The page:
Flow is something like below -





Summary

  • JWT can be used to securely share claims between two parties. This can either be used for protecting your resources on the server or sharing data securely.
  • JWT protect the data from being tampered but it does not prevent anyone from viewing that data (Since the data is just base64 encoded string). So never send sensitive data as part of JWT.
  • Always add an expiry to the JWT. So if your token is compromized for some reason it would not be valid post its expiry. The client can reach out to the server for the new token in this case. 
  • Always use https for sending JWT since it prevents unauthorized users from stealing the JWT.
  • You can use https://jwt.io/ to generate and see JWT yourself.



Related Links



Saturday, 23 June 2018

DynamoDB read and write provisioned throughput calculations

Background

Amazon DynamoDB is a fast and flexible NoSQL database service for all applications that need consistent, single-digit millisecond latency at any scale. It is a fully managed cloud database and supports both document and key-value store models. Its flexible data model, reliable performance, and automatic scaling of throughput capacity make it a great fit for mobile, web, gaming, ad tech, IoT, and many other applications.

In this post, I will show you how to calculate read and write provisioned throughput for Dynamo DB. This is a very common question asked in "AWS Certified Developer - Associate"  exam. I will also show you some of the examples to fully understand the calculations.

AWS allows us to change the read and write capacity unity of DynamoDB which lets us scale the DB based on our requirements. 



But the major question is how do you come up with this capacity unit values which is exactly what we are going to see below.

DynamoDB read and write provisioned throughput calculations


Before we head on to the calculation part let's try to understand some details about read and write throughputs in DynamoDB.

  1. Read provisioned throughput :
    • All reads are rounded to increments of 4 KB
    • Eventual consistent reads (default) consist of 2 reads per second
    • Strongly consistent reads consist of 1 read per second
  2. Write provisioned throughput:
    • All writes are rounded to increments of 1 KB
    • All writes consists of 1 write per second

Now let's see how we can compute read provisioned throughput -

DynamoDB read provisioned throughput calculation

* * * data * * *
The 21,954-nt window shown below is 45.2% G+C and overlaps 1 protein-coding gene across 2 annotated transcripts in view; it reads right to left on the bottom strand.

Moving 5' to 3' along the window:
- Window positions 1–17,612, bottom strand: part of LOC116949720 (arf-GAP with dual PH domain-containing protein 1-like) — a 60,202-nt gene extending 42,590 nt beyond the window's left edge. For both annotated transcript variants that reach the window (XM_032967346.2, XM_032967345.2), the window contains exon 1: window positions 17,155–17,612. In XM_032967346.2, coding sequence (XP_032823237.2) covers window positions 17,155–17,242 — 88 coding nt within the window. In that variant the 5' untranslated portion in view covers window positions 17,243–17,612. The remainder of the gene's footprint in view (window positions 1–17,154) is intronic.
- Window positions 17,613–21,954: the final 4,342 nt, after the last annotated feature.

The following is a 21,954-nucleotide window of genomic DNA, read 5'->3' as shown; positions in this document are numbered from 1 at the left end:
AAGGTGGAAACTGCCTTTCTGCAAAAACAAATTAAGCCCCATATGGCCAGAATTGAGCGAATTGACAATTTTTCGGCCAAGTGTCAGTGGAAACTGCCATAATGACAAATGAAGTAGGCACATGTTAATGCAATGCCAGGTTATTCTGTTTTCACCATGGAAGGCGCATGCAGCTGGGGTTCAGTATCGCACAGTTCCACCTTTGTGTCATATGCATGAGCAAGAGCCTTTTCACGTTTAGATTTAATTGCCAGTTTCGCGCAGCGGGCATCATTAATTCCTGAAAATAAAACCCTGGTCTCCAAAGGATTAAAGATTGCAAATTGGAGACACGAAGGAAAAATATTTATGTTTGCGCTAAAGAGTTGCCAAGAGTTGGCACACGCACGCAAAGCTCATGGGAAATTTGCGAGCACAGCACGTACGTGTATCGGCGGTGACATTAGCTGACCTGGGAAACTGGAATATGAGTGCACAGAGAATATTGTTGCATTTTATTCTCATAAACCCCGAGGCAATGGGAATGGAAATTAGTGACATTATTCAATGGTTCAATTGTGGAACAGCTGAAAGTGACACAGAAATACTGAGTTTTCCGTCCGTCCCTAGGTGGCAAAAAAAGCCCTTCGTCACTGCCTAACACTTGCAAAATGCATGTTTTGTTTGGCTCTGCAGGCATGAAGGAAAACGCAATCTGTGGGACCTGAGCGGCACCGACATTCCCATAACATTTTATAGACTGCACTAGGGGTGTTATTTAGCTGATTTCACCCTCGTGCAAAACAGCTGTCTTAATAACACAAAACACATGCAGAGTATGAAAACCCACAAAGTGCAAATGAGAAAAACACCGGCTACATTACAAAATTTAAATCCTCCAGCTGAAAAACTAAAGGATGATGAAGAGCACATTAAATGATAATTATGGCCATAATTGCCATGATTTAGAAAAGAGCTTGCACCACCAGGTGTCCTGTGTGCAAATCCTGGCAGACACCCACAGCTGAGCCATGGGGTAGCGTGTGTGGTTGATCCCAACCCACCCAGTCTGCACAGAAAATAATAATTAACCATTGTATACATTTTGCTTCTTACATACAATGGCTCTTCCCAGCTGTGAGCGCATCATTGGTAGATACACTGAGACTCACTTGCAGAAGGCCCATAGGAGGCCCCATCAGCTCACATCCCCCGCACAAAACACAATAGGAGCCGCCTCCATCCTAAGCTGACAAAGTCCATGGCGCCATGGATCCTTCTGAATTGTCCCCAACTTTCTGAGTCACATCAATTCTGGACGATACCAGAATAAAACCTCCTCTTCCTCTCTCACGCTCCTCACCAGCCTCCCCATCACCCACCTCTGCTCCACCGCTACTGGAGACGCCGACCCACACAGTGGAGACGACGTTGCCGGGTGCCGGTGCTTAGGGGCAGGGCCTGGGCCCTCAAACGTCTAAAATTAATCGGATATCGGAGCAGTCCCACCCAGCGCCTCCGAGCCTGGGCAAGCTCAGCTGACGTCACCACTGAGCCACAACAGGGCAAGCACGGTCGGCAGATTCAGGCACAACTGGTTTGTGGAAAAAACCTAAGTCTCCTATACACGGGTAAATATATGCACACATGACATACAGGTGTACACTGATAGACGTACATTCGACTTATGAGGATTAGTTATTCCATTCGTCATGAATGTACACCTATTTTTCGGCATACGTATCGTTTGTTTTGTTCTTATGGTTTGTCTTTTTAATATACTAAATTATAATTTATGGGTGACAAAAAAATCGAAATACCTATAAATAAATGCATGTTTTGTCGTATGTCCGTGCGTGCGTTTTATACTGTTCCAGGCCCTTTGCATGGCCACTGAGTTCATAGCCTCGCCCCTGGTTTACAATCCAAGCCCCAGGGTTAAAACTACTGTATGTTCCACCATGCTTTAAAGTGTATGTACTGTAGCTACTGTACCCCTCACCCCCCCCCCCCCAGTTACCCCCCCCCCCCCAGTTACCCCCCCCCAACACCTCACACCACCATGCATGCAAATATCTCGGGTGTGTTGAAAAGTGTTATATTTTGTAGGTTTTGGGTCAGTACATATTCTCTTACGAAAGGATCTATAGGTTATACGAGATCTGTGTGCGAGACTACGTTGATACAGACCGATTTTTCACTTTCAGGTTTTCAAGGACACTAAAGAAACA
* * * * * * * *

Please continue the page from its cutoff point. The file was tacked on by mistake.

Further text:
1. Find the read units required per item. For this, you need to round the item size to the nearest chunk of 4KB and then divide by 4. For example, if you each item size if 6KB then the nearest 4KB chunk would be 8KB and the read units required would be 8 / 4 = 2. Another example, if your item size is 1KB then your nearest 4KB chunk is 4KB and the read units required are 4 /4 =1. Let's call this value X.
  2. Now you need to calculate a number of items read per second. For example, if you are reading 120 items per minute then the number of items read per second is 120/60 = 2. Let's call this value Y.
  3. Your read capacity unit for strongly consistent reads would be (X*Y).
  4. If you are using eventual consistent reads then divide above number by 2 to get the read provisioned throughput i.e (X*Y)/2. This is because for eventual consistency case there are 2 reads per second. So to get read throughput you need to divide by 2.
Let's take some example to understand this better.


Q1. Let's say you have an application that requires to read 20 items of 2 KB per second using eventual consistent reads. What read throughout value should be set?

A. Our item size is 2KB per second. So let's first round it to nearest 4KB chunk which is nothing but 4KB. Now to get read units per item we divide by 4. So 4 /4 = 1. This is our X if you are following above method. Now the number of items read is 20 per second which is our Y. So X* Y = 1 * 20 = 20. Finally, we are saying reads are eventually consistent which means we need to divide above value further by 2. So the final read throughput is 20 / 2 = 10.

Let's see another example -

Q2. Let's say you have an application that requires to read 10 items of 10 KB per second using eventual consistent reads. What read throughout value should be set?

A. Our item size is 10KB per second. So let's first round it to nearest 4KB chunk which is nothing but 12KB. Now to get read units per item we divide by 4. So 12 /4 = 3. This is our X if you are following above method. Now the number of items read is 10 per second which is our Y. So X* Y = 3 * 10 = 30. Finally, we are saying reads are eventually consistent which means we need to divide above value further by 2. So the final read throughput is 30 / 2 = 15.


Now let's see an example with strong consistency.

Q3. Let's say you have an application that requires to read 5 items of 6 KB per second using strongly consistent reads. What read throughout value should be set?

A. Our item size is 6KB per second. So let's first round it to nearest 4KB chunk which is nothing but 8KB. Now to get read units per item we divide by 4. So 8 /4 = 2. This is our X if you are following above method. Now the number of items read is 5 per second which is our Y. So X* Y = 2 * 5 = 10. Finally, since the reads are strongly consistent you do not need to divide the result by 3. So the final read throughput is 10.